Jeff Jarvis is an American journalist and an associate professor and director of the interactive journalism program at the City University of New York’s new Graduate School of Journalism. He writes a new media column for The Guardian and hosts its Media Talk USA podcast. Jarvis is the creator of the popular weblog BuzzMachine, which tracks developments in new media. Prior to that, Jarvis was creator and founding editor of Entertainment Weekly; Sunday editor and associate publisher of the New Y
Being a 'good BRIC': how the rising BRIC economies can be a win-win for the global economy - Summer
As the 'are we'/'aren't we' debate continues around Britain's early or late emergence from the global recession it is clear that the so called 'BRIC' economies of Brazil, Russia, India and China are proving somewhat more resilient to the global economic downturn suffered by the Western economies. So how much can we learn from them about developing these new growing middle class markets abroad and how much do they still need our skill set in terms of their recent mergers and acquisitions? Boni So
Green business and green values: the CIBAM Global Business Symposium- Part 2
Corporations and governments are having to face up to the new challenges of how to operate in a global business environment where the financial sector is broken and needs fixing, and protecting the environment is a major concern for all. "Sustainable competitiveness" is the new catch phrase as business leaders and government's embrace a different language. Phrases like "business ethics", "environmental protection" and "wealth distribution" are being talked about in board rooms and cabinets aroun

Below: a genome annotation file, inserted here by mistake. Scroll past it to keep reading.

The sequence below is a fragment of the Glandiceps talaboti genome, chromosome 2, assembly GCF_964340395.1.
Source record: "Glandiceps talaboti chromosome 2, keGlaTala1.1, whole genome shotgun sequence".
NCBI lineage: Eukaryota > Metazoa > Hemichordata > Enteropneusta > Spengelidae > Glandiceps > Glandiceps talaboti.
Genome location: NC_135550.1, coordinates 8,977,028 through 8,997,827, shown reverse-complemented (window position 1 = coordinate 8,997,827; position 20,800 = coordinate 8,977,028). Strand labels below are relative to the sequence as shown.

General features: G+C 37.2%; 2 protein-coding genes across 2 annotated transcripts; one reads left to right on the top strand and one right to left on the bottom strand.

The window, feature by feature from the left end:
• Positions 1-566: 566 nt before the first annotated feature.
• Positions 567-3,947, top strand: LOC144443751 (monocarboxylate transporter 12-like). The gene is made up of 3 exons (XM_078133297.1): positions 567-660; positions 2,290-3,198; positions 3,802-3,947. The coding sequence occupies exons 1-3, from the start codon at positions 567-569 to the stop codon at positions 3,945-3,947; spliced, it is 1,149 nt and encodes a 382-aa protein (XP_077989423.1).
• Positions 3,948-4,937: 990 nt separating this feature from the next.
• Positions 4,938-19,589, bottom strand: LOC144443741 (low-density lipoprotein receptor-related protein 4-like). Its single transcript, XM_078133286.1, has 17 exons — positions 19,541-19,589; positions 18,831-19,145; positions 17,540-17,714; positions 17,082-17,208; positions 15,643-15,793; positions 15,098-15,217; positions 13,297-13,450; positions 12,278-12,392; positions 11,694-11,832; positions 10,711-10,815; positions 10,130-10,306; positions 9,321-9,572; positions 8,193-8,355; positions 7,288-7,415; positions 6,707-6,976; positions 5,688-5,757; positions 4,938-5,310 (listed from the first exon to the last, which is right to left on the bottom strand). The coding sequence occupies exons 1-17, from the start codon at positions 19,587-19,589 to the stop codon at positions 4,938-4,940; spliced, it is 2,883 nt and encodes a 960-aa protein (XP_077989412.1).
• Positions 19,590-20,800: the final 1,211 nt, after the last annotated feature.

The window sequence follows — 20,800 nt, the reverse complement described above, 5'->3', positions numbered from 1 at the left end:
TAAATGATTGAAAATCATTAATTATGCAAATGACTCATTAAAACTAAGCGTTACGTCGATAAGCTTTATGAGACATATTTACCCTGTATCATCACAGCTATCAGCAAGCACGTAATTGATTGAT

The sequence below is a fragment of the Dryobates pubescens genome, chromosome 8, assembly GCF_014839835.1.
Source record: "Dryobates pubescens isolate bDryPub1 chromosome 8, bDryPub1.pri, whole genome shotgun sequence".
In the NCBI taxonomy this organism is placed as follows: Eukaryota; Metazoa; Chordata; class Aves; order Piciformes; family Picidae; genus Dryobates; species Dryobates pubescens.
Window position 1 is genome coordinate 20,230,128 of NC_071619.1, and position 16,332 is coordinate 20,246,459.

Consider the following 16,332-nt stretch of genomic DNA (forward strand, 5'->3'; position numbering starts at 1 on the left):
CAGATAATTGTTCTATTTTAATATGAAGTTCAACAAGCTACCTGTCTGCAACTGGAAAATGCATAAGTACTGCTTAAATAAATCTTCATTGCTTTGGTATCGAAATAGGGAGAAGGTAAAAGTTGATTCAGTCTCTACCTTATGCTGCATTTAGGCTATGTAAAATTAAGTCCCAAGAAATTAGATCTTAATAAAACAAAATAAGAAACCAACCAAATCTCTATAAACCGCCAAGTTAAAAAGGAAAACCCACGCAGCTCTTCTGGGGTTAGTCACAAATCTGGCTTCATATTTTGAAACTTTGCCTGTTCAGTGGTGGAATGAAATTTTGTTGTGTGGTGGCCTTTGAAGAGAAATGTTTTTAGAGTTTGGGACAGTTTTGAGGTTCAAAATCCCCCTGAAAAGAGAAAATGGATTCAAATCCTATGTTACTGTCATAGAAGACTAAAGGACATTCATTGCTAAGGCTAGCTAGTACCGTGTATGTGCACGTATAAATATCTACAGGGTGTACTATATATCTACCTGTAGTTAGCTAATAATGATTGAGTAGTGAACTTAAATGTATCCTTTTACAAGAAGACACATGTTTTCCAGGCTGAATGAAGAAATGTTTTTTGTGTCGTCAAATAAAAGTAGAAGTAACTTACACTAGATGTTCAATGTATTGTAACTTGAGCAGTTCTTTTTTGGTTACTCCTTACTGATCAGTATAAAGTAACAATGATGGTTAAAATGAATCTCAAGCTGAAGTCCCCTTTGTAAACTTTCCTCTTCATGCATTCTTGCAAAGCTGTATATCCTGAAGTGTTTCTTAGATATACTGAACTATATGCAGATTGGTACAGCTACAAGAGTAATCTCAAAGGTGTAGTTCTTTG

Australia's bid for election to the UN Security Council - What will it mean for Australia?
Australia was last elected to the Security Council in 1984 and it is standing for election again in 2012. Over the past 25 years the world environment and the Security Council have changed dramatically. In 1984 the Council suffered from cold war paralysis, but it is now a key instrument of 21st century security policy. Competition for election is intense. Membership of the Council now involves a completely different set of risks and opportunities. Colin Keating was New Zealand Ambassador on the
2009 K R Narayanan Oration: Rocket Science, Other Science: A trajectory of Indian science & technolo
Professor Roddam Narasimha, Chairman, Engineering Mechanics Unit, Jawaharlal Nehru Centre for Advanced Scientific Research, India, will present the 2009 K R Narayanan Oration entitled "Rocket Science, Other Science: A trajectory of Indian science & technology from the 20th to the 21st century". In aerospace problems, fully turbulent flow and the transition to and from that state are of both practical and fundamental scientific interest. Turbulence has remained 'the chief outstanding difficulty o
Krista Tippett, Founder and host of American Public Media's "Speaking of Faith": "Reading from 'Spea
The founder and host of American Public Media's "Speaking of Faith" will read from her book. Leigh Schmidt (Department of Religion), Matt Hedstrom (Center for the Study of Religion), and Judith Weisenfeld (Department of Religion) will be the panel participants. Carolyn Rouse, Department of Anthropology, will serve as moderator. A journalist and former diplomat, Krista Tippett conceived the idea for "Speaking of Faith" while consulting for the ecumenical institute of St. John's Abbey, Collegevil